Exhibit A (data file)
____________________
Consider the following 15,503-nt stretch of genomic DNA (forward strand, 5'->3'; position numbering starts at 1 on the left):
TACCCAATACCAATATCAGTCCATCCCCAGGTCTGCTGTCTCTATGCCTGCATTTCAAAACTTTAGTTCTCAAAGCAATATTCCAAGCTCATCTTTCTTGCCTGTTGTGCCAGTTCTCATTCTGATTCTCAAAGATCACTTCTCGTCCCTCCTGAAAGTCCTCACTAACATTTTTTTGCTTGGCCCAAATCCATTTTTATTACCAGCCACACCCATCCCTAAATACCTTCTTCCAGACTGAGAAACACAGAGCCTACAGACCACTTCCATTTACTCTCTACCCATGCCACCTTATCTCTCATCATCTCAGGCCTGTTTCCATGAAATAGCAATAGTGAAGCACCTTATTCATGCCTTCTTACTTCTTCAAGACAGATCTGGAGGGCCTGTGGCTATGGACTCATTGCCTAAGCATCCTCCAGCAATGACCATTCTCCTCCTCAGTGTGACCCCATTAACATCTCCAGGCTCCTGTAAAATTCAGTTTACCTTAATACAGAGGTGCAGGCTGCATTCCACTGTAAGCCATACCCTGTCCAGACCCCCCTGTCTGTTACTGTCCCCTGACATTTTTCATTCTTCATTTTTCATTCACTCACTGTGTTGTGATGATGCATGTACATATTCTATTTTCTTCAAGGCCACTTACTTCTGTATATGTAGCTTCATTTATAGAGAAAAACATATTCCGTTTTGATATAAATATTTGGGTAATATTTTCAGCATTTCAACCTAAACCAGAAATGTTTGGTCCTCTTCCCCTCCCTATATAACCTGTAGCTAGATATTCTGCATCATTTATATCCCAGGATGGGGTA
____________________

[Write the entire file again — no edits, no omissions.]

Consider the following 15,503-nt stretch of genomic DNA (forward strand, 5'->3'; position numbering starts at 1 on the left):
TACCCAATACCAATATCAGTCCATCCCCAGGTCTGCTGTCTCTATGCCTGCATTTCAAAACTTTAGTTCTCAAAGCAATATTCCAAGCTCATCTTTCTTGCCTGTTGTGCCAGTTCTCATTCTGATTCTCAAAGATCACTTCTCGTCCCTCCTGAAAGTCCTCACTAACATTTTTTTGCTTGGCCCAAATCCATTTTTATTACCAGCCACACCCATCCCTAAATACCTTCTTCCAGACTGAGAAACACAGAGCCTACAGACCACTTCCATTTACTCTCTACCCATGCCACCTTATCTCTCATCATCTCAGGCCTGTTTCCATGAAATAGCAATAGTGAAGCACCTTATTCATGCCTTCTTACTTCTTCAAGACAGATCTGGAGGGCCTGTGGCTATGGACTCATTGCCTAAGCATCCTCCAGCAATGACCATTCTCCTCCTCAGTGTGACCCCATTAACATCTCCAGGCTCCTGTAAAATTCAGTTTACCTTAATACAGAGGTGCAGGCTGCATTCCACTGTAAGCCATACCCTGTCCAGACCCCCCTGTCTGTTACTGTCCCCTGACATTTTTCATTCTTCATTTTTCATTCACTCACTGTGTTGTGATGATGCATGTACATATTCTATTTTCTTCAAGGCCACTTACTTCTGTATATGTAGCTTCATTTATAGAGAAAAACATATTCCGTTTTGATATAAATATTTGGGTAATATTTTCAGCATTTCAACCTAAACCAGAAATGTTTGGTCCTCTTCCCCTCCCTATATAACCTGTAGCTAGATATTCTGCATCATTTATATCCCAGGATGGGGTA